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Michelle Obama and family are expected to tour the Forbidden City while in Beijing, China.
First lady Michelle Obama, along with daughters Malia and Sasha and mother Marian Robinson, arrive in China on Thursday for a spring break focused on promoting education and cultural exchanges between the two countries.
During the eight-day trip, the first family — traveling without President Barack Obama — will make stops in Beijing, Xi’an and Chengdu, and will be visiting important historical and cultural sites along the way.
NBC News asked some experienced China travelers to share suggestions for places Obama and her daughters, as well as civic and culture-minded travelers, might want to add to their own China itineraries.
Lia Batkin, co-founder of New York-based In the Know Experiences, suggests a visit to the Great Wall, of course, but also to a teahouse. “Once the center of social activity, the teahouse is now an integral part of Chinese society,” she said.
In Beijing, the Temple of Heaven and the Forbidden City are important cultural sites, as is the Summer Palace, said Róisín Cameron, who covers China for Fodor’s Travel. “With its scenic views of Beijing and tranquil lake, this ‘must-see’ makes for a peaceful retreat away from the bustling city.”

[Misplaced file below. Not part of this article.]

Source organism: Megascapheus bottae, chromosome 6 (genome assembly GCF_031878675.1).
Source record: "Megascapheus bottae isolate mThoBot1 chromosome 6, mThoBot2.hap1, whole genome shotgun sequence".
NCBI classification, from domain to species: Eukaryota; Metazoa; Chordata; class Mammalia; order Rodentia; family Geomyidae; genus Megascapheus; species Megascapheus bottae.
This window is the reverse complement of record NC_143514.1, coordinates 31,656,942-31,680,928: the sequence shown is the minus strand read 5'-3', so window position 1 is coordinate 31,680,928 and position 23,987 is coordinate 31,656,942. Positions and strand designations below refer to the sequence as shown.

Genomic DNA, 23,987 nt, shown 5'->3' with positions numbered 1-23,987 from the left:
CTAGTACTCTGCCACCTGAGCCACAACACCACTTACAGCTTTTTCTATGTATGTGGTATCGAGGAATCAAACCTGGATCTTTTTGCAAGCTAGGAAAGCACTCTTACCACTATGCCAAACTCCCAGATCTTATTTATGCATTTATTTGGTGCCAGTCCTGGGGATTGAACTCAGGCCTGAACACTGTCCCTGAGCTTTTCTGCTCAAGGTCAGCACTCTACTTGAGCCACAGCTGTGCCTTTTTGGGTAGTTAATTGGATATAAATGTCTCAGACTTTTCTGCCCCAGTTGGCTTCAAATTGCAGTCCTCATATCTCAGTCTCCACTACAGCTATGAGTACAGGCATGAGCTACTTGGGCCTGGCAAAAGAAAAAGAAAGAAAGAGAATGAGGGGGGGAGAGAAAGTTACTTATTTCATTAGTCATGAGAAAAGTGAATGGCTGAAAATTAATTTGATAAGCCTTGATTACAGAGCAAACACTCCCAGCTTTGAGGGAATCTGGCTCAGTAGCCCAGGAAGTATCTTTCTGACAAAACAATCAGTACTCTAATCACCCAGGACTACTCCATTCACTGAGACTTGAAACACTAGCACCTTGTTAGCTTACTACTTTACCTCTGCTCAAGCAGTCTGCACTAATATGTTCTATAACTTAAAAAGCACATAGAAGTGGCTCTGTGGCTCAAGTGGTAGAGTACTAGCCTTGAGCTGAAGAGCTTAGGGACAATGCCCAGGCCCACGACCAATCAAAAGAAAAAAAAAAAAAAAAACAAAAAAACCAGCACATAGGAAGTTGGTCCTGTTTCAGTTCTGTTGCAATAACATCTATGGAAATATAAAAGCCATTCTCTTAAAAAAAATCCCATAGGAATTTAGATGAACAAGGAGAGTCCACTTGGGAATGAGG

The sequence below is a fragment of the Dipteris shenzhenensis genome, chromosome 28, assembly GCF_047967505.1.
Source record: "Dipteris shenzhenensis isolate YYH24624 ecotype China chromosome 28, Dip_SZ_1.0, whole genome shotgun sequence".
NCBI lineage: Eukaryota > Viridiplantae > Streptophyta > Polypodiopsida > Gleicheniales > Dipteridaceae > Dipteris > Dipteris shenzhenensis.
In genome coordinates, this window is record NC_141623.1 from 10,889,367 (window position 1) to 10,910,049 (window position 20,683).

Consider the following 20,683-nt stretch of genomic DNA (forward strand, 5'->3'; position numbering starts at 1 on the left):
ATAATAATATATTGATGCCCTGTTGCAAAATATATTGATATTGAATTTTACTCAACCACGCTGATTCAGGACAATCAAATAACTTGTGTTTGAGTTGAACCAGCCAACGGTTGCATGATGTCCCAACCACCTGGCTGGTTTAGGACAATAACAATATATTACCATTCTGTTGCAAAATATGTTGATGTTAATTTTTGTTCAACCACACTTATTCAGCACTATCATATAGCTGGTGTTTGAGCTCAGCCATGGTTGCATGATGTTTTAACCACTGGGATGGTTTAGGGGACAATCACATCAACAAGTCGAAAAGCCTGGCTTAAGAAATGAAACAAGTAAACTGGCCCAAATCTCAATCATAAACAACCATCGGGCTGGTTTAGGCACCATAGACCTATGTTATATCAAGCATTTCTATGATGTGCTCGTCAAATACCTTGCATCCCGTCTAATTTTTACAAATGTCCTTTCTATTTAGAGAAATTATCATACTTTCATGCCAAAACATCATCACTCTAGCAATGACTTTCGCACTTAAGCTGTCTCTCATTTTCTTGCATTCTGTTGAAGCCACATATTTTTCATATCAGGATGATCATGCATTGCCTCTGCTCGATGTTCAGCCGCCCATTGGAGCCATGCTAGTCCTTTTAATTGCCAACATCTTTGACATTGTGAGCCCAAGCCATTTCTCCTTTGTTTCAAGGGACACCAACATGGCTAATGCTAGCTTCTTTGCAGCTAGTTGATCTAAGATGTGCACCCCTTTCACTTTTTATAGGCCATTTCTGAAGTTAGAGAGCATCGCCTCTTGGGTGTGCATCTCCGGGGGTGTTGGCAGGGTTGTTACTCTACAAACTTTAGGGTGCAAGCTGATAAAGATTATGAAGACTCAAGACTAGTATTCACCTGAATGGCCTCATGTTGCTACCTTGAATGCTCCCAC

China travel experts also put the Terracotta Warriors Museum outside of Xi’an on the "don’t-miss" list. Discovered in 1974 by farmers digging a well, the site has thousands of life-size, terracotta soldiers standing guard over the tomb of Qin Shi Huang, the first emperor of a unified China.
The Chengdu Research Base of Giant Panda Breeding is also worth a visit. “Go first thing in the morning, because that’s when the pandas are most active,” said Carolyn Heller, who wrote several editions of the Lonely Planet China Guide and traveled in China with her twin daughters when they were 11 and again when they were age 13.
China's Chengdu Research Base of Giant Panda Breeding is a recommended stop for first lady Michelle Obama and her daughters, Sasha and Malia, and her mother, Marian Robinson.
In Chengdu, Heller also suggests a Sichuan opera performance. “Even if you don’t understand the words, the music and costumes are spectacular, especially the ‘face-changing’ performances, when the actors magically morph from one mask to another.”
Those with no immediate plans to go to China can follow the first lady's trip on Twitter and Instagram using the hashtag #FLOTUSinChina.
First published March 19 2014, 6:14 PM